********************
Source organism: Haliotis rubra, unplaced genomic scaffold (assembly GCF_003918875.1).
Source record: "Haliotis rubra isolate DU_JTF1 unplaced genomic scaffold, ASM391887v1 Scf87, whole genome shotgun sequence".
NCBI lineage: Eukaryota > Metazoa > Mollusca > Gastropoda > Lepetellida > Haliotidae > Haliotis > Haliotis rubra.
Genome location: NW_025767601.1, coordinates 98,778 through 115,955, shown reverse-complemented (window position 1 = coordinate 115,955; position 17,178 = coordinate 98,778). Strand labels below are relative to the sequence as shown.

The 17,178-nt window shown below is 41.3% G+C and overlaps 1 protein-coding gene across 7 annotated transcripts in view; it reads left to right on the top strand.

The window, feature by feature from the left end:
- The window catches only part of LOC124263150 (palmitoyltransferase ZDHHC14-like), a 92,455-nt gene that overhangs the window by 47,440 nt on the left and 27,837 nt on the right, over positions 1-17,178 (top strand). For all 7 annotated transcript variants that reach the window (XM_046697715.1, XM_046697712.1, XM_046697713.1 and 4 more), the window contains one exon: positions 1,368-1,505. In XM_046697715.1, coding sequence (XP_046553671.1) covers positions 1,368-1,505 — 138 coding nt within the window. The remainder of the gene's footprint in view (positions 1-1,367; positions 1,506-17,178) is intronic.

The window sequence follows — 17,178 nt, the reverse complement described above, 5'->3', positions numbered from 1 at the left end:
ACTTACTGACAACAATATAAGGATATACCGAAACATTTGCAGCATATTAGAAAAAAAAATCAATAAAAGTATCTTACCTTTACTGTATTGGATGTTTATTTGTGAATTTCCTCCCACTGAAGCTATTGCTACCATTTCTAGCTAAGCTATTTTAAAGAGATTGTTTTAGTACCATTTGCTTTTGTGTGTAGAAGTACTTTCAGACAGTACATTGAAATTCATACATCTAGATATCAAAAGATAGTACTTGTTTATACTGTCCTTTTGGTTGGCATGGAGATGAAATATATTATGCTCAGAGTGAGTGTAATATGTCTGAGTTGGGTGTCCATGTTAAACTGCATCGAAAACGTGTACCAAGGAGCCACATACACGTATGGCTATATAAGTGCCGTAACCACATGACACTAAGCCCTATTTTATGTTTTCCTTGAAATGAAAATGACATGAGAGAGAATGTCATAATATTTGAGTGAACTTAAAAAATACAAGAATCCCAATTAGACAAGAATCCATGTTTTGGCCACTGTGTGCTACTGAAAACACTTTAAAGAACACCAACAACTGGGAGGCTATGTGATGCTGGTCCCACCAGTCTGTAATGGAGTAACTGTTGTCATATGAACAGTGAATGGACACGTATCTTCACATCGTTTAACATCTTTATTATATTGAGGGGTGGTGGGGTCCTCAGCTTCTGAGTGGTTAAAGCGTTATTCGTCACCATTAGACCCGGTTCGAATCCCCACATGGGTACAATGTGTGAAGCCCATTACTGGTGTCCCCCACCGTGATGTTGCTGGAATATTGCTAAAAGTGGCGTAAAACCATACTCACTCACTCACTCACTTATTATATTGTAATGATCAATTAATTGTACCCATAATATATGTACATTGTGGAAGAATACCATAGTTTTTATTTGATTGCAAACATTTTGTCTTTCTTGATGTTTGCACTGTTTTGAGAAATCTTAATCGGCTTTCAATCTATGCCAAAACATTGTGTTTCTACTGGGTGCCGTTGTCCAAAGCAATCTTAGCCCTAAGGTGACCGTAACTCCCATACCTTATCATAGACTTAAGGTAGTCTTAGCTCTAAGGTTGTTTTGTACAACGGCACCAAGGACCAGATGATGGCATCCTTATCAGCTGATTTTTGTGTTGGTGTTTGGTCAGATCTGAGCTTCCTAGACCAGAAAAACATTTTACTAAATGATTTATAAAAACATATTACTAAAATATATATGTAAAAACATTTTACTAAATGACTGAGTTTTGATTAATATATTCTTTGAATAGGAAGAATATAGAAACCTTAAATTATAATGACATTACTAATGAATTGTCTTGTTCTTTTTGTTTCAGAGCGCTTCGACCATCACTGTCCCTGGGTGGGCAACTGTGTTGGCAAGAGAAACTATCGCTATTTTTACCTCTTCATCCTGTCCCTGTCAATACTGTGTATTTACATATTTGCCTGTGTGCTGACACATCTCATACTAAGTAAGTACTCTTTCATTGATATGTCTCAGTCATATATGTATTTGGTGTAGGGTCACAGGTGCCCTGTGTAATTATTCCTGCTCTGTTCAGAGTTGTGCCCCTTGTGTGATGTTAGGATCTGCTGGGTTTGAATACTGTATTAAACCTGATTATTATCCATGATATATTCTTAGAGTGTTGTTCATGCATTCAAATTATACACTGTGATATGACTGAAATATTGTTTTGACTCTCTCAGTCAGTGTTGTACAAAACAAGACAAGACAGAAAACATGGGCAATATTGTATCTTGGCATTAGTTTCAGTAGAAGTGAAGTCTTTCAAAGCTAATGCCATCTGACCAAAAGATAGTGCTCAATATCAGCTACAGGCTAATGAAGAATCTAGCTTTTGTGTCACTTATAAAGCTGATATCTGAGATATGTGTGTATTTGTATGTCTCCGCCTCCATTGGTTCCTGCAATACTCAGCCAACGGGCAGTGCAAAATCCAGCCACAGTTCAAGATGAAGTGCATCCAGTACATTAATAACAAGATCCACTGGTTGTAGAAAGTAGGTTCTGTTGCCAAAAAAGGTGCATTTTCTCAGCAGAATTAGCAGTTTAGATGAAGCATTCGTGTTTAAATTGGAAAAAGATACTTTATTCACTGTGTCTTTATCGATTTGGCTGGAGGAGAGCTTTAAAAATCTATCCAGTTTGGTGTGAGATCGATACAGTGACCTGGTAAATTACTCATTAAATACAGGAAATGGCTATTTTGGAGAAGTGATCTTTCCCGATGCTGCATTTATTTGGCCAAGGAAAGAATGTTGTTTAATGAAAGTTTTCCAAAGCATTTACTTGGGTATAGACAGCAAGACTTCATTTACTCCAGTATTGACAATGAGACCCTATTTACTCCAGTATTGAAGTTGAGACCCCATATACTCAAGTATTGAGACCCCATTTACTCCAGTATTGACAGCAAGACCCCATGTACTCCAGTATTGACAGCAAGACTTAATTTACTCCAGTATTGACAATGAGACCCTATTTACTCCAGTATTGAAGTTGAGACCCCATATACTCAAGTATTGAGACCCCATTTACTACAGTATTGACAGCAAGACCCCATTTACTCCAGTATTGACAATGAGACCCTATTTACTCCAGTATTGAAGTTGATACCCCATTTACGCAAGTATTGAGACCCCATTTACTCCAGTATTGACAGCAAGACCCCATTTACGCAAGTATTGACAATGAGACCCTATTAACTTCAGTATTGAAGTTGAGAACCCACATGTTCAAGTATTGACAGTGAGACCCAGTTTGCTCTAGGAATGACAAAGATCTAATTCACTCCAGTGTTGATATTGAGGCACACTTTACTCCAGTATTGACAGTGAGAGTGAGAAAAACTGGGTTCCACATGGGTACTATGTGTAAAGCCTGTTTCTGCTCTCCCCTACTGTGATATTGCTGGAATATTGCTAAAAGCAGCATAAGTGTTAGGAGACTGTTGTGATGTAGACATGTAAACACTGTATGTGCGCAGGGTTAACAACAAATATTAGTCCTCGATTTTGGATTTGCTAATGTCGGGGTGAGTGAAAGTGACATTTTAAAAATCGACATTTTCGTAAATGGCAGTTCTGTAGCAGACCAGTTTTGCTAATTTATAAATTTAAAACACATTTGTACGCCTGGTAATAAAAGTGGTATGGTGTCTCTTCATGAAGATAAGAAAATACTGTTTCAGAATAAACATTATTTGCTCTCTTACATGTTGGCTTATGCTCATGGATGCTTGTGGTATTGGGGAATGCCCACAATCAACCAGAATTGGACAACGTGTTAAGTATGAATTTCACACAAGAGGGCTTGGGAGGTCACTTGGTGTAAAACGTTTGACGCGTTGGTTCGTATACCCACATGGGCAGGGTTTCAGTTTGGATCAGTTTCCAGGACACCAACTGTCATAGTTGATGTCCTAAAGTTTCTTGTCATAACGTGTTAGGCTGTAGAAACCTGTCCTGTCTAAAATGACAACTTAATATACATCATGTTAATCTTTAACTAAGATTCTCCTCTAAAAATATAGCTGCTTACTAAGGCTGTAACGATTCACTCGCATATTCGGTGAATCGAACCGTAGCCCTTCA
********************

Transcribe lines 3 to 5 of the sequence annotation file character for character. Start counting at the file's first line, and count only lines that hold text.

NCBI lineage: Eukaryota > Metazoa > Mollusca > Gastropoda > Lepetellida > Haliotidae > Haliotis > Haliotis rubra.
Genome location: NW_025767601.1, coordinates 98,778 through 115,955, shown reverse-complemented (window position 1 = coordinate 115,955; position 17,178 = coordinate 98,778). Strand labels below are relative to the sequence as shown.

The 17,178-nt window shown below is 41.3% G+C and overlaps 1 protein-coding gene across 7 annotated transcripts in view; it reads left to right on the top strand.